Special:Linksearch is a tool for searching for links from Wikipedia articles to sites outside Wikipedia. For example, all Wikipedia pages linking to

Handling disputes


This guideline describes the most common reasons for including and excluding links. However, the fact that a given link is not actually prohibited by this guideline does not automatically mean that it must or should be linked. Every link provided must be justifiable in the opinion of the editors for an article.

Disputed links should normally be excluded by default unless and until there is a consensus to include them.



  1. There are some exceptions. They include use of templates like {{visualizer}}, which makes charts on the Toolserver, and {{external media}}, which is only used when non-free and non-fair use media cannot be uploaded to Wikipedia.
  2. This does not permit you to link to any page that is violating someone else's copyright. This means that if you cannot include the material in the Wikipedia article because it is copyrighted, then you may link to the copyright owner's page.
  3. Most of Wikipedia's servers are located in Florida.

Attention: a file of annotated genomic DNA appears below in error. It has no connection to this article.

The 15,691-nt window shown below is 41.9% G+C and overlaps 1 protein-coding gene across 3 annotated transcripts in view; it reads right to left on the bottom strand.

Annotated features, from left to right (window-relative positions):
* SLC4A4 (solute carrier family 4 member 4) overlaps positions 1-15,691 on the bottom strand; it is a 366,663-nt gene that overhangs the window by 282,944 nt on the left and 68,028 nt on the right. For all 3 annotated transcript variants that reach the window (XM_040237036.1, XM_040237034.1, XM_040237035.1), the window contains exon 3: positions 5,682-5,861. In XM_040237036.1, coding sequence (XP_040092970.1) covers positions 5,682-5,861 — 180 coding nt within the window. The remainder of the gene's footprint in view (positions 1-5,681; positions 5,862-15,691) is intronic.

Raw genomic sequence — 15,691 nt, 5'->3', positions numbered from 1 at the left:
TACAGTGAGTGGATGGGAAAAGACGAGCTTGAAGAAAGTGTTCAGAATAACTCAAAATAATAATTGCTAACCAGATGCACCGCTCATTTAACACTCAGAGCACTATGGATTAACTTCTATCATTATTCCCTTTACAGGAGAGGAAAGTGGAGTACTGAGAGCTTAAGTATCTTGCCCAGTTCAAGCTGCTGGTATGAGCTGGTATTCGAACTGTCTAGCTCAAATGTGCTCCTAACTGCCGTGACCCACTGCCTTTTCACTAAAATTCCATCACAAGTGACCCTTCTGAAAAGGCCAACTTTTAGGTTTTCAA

4. Web pages, not websites. Evaluate the specific page that the link takes the reader to, regardless of other pages in the website.
  5. 5.0 5.1 5.2 5.3 5.4 This guideline does not stop linking to websites that are being used as sources to provide content in articles.
  6. Links to websites are permitted when the website has been used as a WP:Reliable source, but not to direct readers to the organization's website or merely to verify that the organization exists, or that it has a website.
    No: "The Red Cross issued a press release that said..."
    Yes: "The Red Cross issued a press release that said...[1]"
  7. Especially in very long lists, URLs are sometimes listed as reliable, primary sources that verify the fact that a company, media outlet, website, etc. actually exists and belongs in the list. Do not remove strangely formatted but legitimate WP:Inline citations to reliable sources under this criteria, because citations to reliable sources are not external links.